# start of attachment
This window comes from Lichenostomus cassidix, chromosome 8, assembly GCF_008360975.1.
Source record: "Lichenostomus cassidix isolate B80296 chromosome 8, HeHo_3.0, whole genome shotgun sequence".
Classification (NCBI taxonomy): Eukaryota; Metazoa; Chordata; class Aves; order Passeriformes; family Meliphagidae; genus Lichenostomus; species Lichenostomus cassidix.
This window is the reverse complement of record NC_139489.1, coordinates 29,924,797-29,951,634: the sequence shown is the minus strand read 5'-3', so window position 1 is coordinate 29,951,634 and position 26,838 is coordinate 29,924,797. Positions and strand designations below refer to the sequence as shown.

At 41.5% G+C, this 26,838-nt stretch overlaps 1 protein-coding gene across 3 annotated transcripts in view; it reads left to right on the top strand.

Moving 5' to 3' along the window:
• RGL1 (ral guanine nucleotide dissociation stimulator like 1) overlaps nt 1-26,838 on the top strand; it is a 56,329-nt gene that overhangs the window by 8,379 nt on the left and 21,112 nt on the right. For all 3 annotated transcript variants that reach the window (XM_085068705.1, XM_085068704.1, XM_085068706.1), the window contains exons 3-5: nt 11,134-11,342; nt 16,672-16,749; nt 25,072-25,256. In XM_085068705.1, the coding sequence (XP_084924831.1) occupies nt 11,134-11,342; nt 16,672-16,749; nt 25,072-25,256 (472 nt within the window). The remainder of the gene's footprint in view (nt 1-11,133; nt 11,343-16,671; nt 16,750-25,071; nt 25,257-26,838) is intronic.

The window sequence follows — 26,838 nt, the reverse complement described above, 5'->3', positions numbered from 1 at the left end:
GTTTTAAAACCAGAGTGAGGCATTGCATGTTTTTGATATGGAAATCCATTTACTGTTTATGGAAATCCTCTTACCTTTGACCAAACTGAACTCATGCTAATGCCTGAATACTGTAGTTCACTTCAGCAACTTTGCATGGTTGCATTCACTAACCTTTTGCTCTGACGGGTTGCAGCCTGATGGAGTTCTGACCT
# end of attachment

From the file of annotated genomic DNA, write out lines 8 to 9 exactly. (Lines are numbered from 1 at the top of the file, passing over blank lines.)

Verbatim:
The window sequence follows — 26,838 nt, the reverse complement described above, 5'->3', positions numbered from 1 at the left end:
GTTTTAAAACCAGAGTGAGGCATTGCATGTTTTTGATATGGAAATCCATTTACTGTTTATGGAAATCCTCTTACCTTTGACCAAACTGAACTCATGCTAATGCCTGAATACTGTAGTTCACTTCAGCAACTTTGCATGGTTGCATTCACTAACCTTTTGCTCTGACGGGTTGCAGCCTGATGGAGTTCTGACCT